A fine line to walk
City budget weighs wants and needs
City sales tax revenues have risen annually for the past nine years, by an average of 6 percent per year. Here are those revenues:
2006 (projected): $17,700,000
2007 (projected): $18,600,000
In the bank
City reserves are projected to be $10.1 million at the end of 2006 and $9.4 million at the end of 2007. Of the $9.4 million, the city has set aside $3.8 million as a "rainy-day fund" required by the state's Taxpayer's Bill of Rights, or TABOR. While TABOR requires a rainy-day fund totaling only 3 percent of a municipality's general fund, city finance director Don Taylor said Steamboat, like many cities and towns in Colorado, sets aside 15 percent of its general fund annually. In 2007, the city's general fund is projected to be $35.4 million.
"This is for the most extreme emergencies," Taylor said of the $3.8 million, which includes a $441,000 debt reserve fund.
The reserves also include about $3 million for long-term capital projects, and $1 million to purchase land for affordable housing.
If the city spends an additional $1.4 million of its reserves on surplus funding items in 2007, Steamboat will have about $200,000 of unallocated funding in the bank.
"I'm comfortable with that because of the flexibility that exists," Taylor said.
Below are Steamboat's remaining fund balances, or reserves, as of Dec. 31 in each year listed. The 2007 figure includes $1.4 million in surplus spending.
2006 Original: $8,440,761
2006 Projected: $10,126,328
2007 Proposed: $8,000,000 (subject to change)
Total revenues and expenditures from the Steamboat Springs city budget in recent years.
Original revenues: $38,764,342
Projected revenues: $46,796,528
Original expenditures: $41,119,667
Projected expenditures: $50,517,527
Projected revenues: $45,952,760
Proposed expenditures: $47,592,791
Steamboat Springs — Steamboat Springs’ city budget is about much more than numbers.
Between the spreadsheet lines are priorities, values, needs and wants – essentially, the present and future direction of the city. During the Steamboat Springs City Council’s daylong review of the proposed 2007 budget, council members and city staff defined that direction while allocating more than $47.5 million in projected expenditures for next year.
The budget will be finalized and adopted at upcoming City Council meetings.
Don Taylor, the city’s director of financial services, said the 2007 budget has “significant resources” from 2006 sales tax revenues that are projected to exceed expectations by more than $8 million.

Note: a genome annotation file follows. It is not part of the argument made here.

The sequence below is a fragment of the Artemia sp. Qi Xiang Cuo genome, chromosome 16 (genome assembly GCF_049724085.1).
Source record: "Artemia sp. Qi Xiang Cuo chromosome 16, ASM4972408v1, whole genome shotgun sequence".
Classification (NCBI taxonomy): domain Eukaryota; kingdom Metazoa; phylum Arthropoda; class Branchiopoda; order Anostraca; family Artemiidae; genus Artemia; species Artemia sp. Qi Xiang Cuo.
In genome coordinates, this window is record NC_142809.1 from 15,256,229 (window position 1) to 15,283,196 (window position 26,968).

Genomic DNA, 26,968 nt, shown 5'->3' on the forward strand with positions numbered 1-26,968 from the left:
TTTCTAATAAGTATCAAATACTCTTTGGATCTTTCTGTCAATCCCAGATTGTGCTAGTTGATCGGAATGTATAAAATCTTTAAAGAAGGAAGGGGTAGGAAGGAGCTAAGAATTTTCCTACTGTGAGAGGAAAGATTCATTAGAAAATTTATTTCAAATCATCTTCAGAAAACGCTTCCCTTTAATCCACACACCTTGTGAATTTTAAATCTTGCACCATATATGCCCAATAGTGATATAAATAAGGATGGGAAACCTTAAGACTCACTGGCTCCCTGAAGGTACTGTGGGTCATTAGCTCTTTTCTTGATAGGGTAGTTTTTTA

“This is one of the strongest sales tax collection years we’ve had in quite a long time – maybe ever,” Taylor said, speculating that the mid-to-late ’90s may have seen similar percentage increases.
While projected 2007 expenditures are nearly $2 million more than projected 2007 total revenues of $45.9 million, city funds will have a balance of more than $10 million at the end of this year, leading Taylor to express confidence in the size of Steamboat’s wallet.
“We have a sound budget,” he said, adding that services will be maintained or increased in “most program areas.”
Most of the $47.5 million in expenditures will fund the continued operation of city departments such as transportation, public works and public safety. City departments, were asked to submit 2007 funding requests that equal their 2006 budget, plus an additional 5.5 percent.
Many city departments and community groups exceeded that amount, creating a total of $2.2 million in what Taylor called “over the target” funding requests.
The City Council said it plans to spend about $1.4 million on over-the-target items. That money will come from the city’s fund balance, also known as reserves. Last week, the council spent hours discussing which over-the-target items to fund, and which to leave out.
“This gives you an extraordinary opportunity to determine what’s important,” City Manager Alan Lanning said to the council.
On and off the list
With more than $10 million in reserves and over-the-target funding requests totaling $2.2 million, a simple solution could seem to be bankrolling the whole batch.